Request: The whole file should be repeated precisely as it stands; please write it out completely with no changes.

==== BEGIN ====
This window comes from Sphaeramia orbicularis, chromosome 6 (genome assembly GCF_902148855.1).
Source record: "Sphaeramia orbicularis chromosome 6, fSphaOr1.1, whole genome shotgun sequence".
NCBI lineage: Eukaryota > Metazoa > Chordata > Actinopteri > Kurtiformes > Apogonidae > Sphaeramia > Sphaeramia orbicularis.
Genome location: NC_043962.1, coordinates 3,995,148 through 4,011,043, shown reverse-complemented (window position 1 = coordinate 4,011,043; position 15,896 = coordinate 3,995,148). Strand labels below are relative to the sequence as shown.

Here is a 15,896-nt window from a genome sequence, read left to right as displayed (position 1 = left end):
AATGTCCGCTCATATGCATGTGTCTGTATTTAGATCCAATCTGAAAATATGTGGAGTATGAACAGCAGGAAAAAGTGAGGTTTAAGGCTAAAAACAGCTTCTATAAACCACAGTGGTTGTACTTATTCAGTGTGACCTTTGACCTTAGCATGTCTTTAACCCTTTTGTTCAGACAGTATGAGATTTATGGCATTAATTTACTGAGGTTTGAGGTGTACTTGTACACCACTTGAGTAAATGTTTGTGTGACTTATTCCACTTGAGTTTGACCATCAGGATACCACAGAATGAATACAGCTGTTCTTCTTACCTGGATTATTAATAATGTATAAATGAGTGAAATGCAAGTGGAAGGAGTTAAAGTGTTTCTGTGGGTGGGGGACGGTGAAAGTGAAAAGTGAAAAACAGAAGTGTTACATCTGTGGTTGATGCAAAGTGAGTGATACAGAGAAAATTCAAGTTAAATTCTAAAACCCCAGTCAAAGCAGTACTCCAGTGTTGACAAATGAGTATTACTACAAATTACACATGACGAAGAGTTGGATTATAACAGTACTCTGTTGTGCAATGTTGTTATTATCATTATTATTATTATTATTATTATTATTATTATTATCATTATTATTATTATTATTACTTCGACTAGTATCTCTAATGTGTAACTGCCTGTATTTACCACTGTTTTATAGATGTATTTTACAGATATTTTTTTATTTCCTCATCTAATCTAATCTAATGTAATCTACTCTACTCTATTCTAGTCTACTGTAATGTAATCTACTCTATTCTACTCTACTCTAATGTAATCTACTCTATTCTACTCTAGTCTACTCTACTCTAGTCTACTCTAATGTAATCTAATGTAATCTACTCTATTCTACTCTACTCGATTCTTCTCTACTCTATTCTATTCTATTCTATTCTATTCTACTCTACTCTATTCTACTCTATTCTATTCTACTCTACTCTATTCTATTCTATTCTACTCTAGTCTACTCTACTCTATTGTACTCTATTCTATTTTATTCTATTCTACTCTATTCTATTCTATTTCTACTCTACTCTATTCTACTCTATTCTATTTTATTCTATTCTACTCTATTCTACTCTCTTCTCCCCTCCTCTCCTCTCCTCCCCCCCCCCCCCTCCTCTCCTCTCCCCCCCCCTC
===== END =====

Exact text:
This window comes from Sphaeramia orbicularis, chromosome 6 (genome assembly GCF_902148855.1).
Source record: "Sphaeramia orbicularis chromosome 6, fSphaOr1.1, whole genome shotgun sequence".
NCBI lineage: Eukaryota > Metazoa > Chordata > Actinopteri > Kurtiformes > Apogonidae > Sphaeramia > Sphaeramia orbicularis.
Genome location: NC_043962.1, coordinates 3,995,148 through 4,011,043, shown reverse-complemented (window position 1 = coordinate 4,011,043; position 15,896 = coordinate 3,995,148). Strand labels below are relative to the sequence as shown.

Here is a 15,896-nt window from a genome sequence, read left to right as displayed (position 1 = left end):
AATGTCCGCTCATATGCATGTGTCTGTATTTAGATCCAATCTGAAAATATGTGGAGTATGAACAGCAGGAAAAAGTGAGGTTTAAGGCTAAAAACAGCTTCTATAAACCACAGTGGTTGTACTTATTCAGTGTGACCTTTGACCTTAGCATGTCTTTAACCCTTTTGTTCAGACAGTATGAGATTTATGGCATTAATTTACTGAGGTTTGAGGTGTACTTGTACACCACTTGAGTAAATGTTTGTGTGACTTATTCCACTTGAGTTTGACCATCAGGATACCACAGAATGAATACAGCTGTTCTTCTTACCTGGATTATTAATAATGTATAAATGAGTGAAATGCAAGTGGAAGGAGTTAAAGTGTTTCTGTGGGTGGGGGACGGTGAAAGTGAAAAGTGAAAAACAGAAGTGTTACATCTGTGGTTGATGCAAAGTGAGTGATACAGAGAAAATTCAAGTTAAATTCTAAAACCCCAGTCAAAGCAGTACTCCAGTGTTGACAAATGAGTATTACTACAAATTACACATGACGAAGAGTTGGATTATAACAGTACTCTGTTGTGCAATGTTGTTATTATCATTATTATTATTATTATTATTATTATTATTATTATCATTATTATTATTATTATTACTTCGACTAGTATCTCTAATGTGTAACTGCCTGTATTTACCACTGTTTTATAGATGTATTTTACAGATATTTTTTTATTTCCTCATCTAATCTAATCTAATGTAATCTACTCTACTCTATTCTAGTCTACTGTAATGTAATCTACTCTATTCTACTCTACTCTAATGTAATCTACTCTATTCTACTCTAGTCTACTCTACTCTAGTCTACTCTAATGTAATCTAATGTAATCTACTCTATTCTACTCTACTCGATTCTTCTCTACTCTATTCTATTCTATTCTATTCTATTCTACTCTACTCTATTCTACTCTATTCTATTCTACTCTACTCTATTCTATTCTATTCTACTCTAGTCTACTCTACTCTATTGTACTCTATTCTATTTTATTCTATTCTACTCTATTCTATTCTATTTCTACTCTACTCTATTCTACTCTATTCTATTTTATTCTATTCTACTCTATTCTACTCTCTTCTCCCCTCCTCTCCTCTCCTCCCCCCCCCCCCCTCCTCTCCTCTCCCCCCCCCTC